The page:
Is Focusing On Exercise Sabotaging Your Weight Loss?

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According to experts, it could be.

Yes, staying active is absolutely essential to a healthy lifestyle—the American Heart Association recommends at least 150 minutes of moderate exercise per week. But if your aim is weight loss specifically, and you find yourself hitting a plateau despite clocking in some serious gym time, the culprit is likely your diet. In fact, according to new data, what you eat is far more important than how active you are when you’re trying to slim down.

In the New York Times this morning, writer Andrew Carroll expresses his frustration about how a show like The Biggest Loser, while being reality TV crack, is also a bit misleading in its “overwhelming emphasis on exercise.” “When it comes to reaching a healthy weight, what you don’t eat is much, much more important,” he says. To illustrate his point, he cites surveys that show that while Americans have become increasingly active in the past 10 years, they’ve also become more obese. “The former did not prevent the latter,” he says.

Curious about her thoughts on the matter, I reached out to New York City nutritionist Dana James, MS, CNS, CDN, who confirms Carroll’s point. “I always tell my clients that it’s 80 percent diet, 20 percent exercise,” she says. “It’s definitely most important to get the diet right, especially since we tend to underestimate what we eat and overestimate what we burn.” Moreover, the more we lose weight, the lower our calorie burn (a 200 pound woman will burn far more calories in spin class than a 120 pound woman).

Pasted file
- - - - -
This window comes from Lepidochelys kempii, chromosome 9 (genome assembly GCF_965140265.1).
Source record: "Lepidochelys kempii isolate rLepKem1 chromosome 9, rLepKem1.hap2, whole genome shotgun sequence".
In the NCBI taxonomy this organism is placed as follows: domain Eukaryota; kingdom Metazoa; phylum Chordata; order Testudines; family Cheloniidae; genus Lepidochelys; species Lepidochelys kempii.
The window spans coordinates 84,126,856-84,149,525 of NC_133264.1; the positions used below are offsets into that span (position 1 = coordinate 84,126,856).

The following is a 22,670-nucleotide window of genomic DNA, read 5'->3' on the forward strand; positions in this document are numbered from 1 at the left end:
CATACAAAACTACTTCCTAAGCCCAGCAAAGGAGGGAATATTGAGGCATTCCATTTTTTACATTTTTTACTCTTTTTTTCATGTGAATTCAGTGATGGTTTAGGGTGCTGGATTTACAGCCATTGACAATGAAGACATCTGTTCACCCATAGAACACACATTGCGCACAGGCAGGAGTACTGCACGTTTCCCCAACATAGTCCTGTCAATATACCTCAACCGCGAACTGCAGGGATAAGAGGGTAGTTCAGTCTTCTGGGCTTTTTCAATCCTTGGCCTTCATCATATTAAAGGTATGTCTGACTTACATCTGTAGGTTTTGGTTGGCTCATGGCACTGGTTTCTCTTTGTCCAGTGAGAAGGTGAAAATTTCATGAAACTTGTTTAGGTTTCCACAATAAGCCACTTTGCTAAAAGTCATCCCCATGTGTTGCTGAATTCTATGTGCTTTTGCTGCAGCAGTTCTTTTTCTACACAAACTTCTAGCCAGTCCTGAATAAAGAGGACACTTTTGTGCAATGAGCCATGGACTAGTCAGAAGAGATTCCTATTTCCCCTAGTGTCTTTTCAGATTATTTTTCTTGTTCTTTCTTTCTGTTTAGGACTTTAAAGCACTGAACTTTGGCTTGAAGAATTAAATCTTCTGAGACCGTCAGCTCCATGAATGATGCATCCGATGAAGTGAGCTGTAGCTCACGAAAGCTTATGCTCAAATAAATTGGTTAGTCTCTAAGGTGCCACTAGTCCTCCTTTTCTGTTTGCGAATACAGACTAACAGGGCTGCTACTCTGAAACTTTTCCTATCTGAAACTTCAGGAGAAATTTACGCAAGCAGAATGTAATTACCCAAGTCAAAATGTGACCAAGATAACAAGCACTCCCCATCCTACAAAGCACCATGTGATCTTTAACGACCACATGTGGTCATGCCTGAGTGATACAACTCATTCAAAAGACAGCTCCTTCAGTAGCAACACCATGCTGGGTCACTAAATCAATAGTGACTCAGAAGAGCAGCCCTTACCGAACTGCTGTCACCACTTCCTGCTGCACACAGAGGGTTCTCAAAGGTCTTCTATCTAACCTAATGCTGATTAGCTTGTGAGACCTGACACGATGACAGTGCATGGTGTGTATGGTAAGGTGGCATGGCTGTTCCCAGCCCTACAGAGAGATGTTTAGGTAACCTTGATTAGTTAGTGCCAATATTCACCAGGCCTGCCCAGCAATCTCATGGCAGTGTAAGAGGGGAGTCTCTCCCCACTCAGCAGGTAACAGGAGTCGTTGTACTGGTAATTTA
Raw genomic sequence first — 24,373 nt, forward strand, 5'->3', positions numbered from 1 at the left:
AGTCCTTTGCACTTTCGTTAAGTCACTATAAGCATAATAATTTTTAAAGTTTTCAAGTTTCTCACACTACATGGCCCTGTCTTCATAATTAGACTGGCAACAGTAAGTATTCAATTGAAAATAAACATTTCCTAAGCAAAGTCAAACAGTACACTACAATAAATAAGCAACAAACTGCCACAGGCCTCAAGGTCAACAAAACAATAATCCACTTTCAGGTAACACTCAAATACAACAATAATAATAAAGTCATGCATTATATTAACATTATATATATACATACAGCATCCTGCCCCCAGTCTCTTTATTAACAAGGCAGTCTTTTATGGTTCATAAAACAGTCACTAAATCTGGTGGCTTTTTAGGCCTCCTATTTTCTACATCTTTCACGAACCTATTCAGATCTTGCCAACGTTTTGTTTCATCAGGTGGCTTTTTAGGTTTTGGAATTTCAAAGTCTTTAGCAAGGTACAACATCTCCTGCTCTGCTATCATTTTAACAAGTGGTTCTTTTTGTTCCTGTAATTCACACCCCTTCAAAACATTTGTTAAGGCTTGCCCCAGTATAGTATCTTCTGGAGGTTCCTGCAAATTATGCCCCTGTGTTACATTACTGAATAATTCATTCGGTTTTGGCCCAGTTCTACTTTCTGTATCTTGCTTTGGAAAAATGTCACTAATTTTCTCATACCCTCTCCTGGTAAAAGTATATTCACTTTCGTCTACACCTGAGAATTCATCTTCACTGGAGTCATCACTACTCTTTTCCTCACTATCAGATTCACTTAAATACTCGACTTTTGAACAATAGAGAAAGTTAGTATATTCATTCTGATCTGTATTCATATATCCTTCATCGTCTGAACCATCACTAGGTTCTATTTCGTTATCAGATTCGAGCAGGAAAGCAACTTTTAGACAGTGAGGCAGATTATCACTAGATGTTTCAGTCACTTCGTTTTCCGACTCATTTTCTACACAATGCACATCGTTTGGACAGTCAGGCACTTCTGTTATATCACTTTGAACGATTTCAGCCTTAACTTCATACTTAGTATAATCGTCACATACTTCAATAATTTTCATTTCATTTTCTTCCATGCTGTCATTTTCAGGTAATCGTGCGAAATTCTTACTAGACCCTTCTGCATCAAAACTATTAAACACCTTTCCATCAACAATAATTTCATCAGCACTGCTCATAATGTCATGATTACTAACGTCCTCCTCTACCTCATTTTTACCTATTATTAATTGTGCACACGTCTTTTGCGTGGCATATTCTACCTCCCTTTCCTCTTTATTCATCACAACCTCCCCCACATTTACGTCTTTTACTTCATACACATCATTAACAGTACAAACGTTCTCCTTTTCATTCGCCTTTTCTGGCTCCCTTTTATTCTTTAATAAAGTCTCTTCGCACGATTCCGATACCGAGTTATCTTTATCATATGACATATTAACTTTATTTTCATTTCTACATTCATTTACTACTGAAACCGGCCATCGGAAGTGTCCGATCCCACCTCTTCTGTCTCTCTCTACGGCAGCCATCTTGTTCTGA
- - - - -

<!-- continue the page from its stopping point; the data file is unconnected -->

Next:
Carroll also points out that exercise tends to make us eat more, but James notes that you can still counteract this the right way. “It’s not about eating less, but eating right,” she says. In other words, if you trade your post-run Chipotle burrito for an equally filling but healthy meal, then you’ll be that much more likely to see the scale dial go down.

That isn’t to say that exercise isn’t important—20 percent is still significant, and beyond factoring into weight loss, the benefits of staying fit range from battling diseases to promoting a longer, healthier life. Plus, building more muscle encourages a higher, more sustained metabolism, even at rest.

So by all means, continue to pound the pavement, hop on your SoulCycle bike, and/or frequent your favorite barre class—just be sure that if slimming down is your goal, you’re filling up on the healthy stuff. (Sorry, cheesy, guac-filled, wonderful burritos.)